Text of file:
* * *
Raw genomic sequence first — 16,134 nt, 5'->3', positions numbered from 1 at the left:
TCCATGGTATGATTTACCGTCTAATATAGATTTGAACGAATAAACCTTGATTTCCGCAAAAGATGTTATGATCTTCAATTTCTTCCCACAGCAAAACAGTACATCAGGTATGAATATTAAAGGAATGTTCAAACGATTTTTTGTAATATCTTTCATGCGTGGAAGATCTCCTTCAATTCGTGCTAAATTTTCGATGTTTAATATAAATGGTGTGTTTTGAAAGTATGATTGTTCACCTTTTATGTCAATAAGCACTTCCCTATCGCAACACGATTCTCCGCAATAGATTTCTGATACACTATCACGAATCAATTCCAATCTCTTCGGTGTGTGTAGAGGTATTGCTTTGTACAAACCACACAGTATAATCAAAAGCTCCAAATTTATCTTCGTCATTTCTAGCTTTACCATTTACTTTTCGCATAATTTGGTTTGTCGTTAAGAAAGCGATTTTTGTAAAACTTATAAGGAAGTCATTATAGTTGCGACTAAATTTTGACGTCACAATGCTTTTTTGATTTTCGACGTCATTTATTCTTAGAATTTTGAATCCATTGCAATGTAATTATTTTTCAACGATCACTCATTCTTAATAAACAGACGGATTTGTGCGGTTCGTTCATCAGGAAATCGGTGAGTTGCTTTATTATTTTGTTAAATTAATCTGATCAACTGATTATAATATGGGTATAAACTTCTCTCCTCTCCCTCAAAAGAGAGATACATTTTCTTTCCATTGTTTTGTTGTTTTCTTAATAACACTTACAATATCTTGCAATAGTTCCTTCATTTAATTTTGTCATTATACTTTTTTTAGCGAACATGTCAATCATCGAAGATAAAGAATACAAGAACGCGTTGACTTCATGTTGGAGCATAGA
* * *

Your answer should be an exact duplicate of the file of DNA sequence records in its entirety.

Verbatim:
Raw genomic sequence first — 16,134 nt, 5'->3', positions numbered from 1 at the left:
TCCATGGTATGATTTACCGTCTAATATAGATTTGAACGAATAAACCTTGATTTCCGCAAAAGATGTTATGATCTTCAATTTCTTCCCACAGCAAAACAGTACATCAGGTATGAATATTAAAGGAATGTTCAAACGATTTTTTGTAATATCTTTCATGCGTGGAAGATCTCCTTCAATTCGTGCTAAATTTTCGATGTTTAATATAAATGGTGTGTTTTGAAAGTATGATTGTTCACCTTTTATGTCAATAAGCACTTCCCTATCGCAACACGATTCTCCGCAATAGATTTCTGATACACTATCACGAATCAATTCCAATCTCTTCGGTGTGTGTAGAGGTATTGCTTTGTACAAACCACACAGTATAATCAAAAGCTCCAAATTTATCTTCGTCATTTCTAGCTTTACCATTTACTTTTCGCATAATTTGGTTTGTCGTTAAGAAAGCGATTTTTGTAAAACTTATAAGGAAGTCATTATAGTTGCGACTAAATTTTGACGTCACAATGCTTTTTTGATTTTCGACGTCATTTATTCTTAGAATTTTGAATCCATTGCAATGTAATTATTTTTCAACGATCACTCATTCTTAATAAACAGACGGATTTGTGCGGTTCGTTCATCAGGAAATCGGTGAGTTGCTTTATTATTTTGTTAAATTAATCTGATCAACTGATTATAATATGGGTATAAACTTCTCTCCTCTCCCTCAAAAGAGAGATACATTTTCTTTCCATTGTTTTGTTGTTTTCTTAATAACACTTACAATATCTTGCAATAGTTCCTTCATTTAATTTTGTCATTATACTTTTTTTAGCGAACATGTCAATCATCGAAGATAAAGAATACAAGAACGCGTTGACTTCATGTTGGAGCATAGA